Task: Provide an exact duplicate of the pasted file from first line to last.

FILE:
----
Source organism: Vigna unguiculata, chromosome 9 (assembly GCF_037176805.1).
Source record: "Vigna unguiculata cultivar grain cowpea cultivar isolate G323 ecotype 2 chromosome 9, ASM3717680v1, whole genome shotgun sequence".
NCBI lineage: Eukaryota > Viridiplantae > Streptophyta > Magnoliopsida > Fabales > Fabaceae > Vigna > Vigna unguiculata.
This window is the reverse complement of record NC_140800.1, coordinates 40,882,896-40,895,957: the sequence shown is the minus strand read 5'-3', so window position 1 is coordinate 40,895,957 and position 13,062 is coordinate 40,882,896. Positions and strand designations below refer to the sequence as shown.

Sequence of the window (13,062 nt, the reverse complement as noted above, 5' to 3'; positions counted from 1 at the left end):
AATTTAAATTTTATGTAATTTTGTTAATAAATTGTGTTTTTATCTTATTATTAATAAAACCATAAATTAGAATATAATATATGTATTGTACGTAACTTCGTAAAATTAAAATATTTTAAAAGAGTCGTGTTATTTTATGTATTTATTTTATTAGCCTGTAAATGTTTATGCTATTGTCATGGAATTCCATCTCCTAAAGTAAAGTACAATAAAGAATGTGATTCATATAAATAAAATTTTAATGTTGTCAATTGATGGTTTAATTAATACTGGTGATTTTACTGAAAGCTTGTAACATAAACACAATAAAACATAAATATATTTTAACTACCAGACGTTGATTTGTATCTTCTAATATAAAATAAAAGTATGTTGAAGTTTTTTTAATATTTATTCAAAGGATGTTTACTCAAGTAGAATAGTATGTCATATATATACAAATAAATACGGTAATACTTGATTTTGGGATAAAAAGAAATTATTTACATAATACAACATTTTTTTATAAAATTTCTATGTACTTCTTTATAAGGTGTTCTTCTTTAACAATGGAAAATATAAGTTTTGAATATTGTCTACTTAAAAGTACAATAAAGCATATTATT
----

Source organism: Vigna unguiculata, chromosome 9 (assembly GCF_037176805.1).
Source record: "Vigna unguiculata cultivar grain cowpea cultivar isolate G323 ecotype 2 chromosome 9, ASM3717680v1, whole genome shotgun sequence".
NCBI lineage: Eukaryota > Viridiplantae > Streptophyta > Magnoliopsida > Fabales > Fabaceae > Vigna > Vigna unguiculata.
This window is the reverse complement of record NC_140800.1, coordinates 40,882,896-40,895,957: the sequence shown is the minus strand read 5'-3', so window position 1 is coordinate 40,895,957 and position 13,062 is coordinate 40,882,896. Positions and strand designations below refer to the sequence as shown.

Sequence of the window (13,062 nt, the reverse complement as noted above, 5' to 3'; positions counted from 1 at the left end):
AATTTAAATTTTATGTAATTTTGTTAATAAATTGTGTTTTTATCTTATTATTAATAAAACCATAAATTAGAATATAATATATGTATTGTACGTAACTTCGTAAAATTAAAATATTTTAAAAGAGTCGTGTTATTTTATGTATTTATTTTATTAGCCTGTAAATGTTTATGCTATTGTCATGGAATTCCATCTCCTAAAGTAAAGTACAATAAAGAATGTGATTCATATAAATAAAATTTTAATGTTGTCAATTGATGGTTTAATTAATACTGGTGATTTTACTGAAAGCTTGTAACATAAACACAATAAAACATAAATATATTTTAACTACCAGACGTTGATTTGTATCTTCTAATATAAAATAAAAGTATGTTGAAGTTTTTTTAATATTTATTCAAAGGATGTTTACTCAAGTAGAATAGTATGTCATATATATACAAATAAATACGGTAATACTTGATTTTGGGATAAAAAGAAATTATTTACATAATACAACATTTTTTTATAAAATTTCTATGTACTTCTTTATAAGGTGTTCTTCTTTAACAATGGAAAATATAAGTTTTGAATATTGTCTACTTAAAAGTACAATAAAGCATATTATT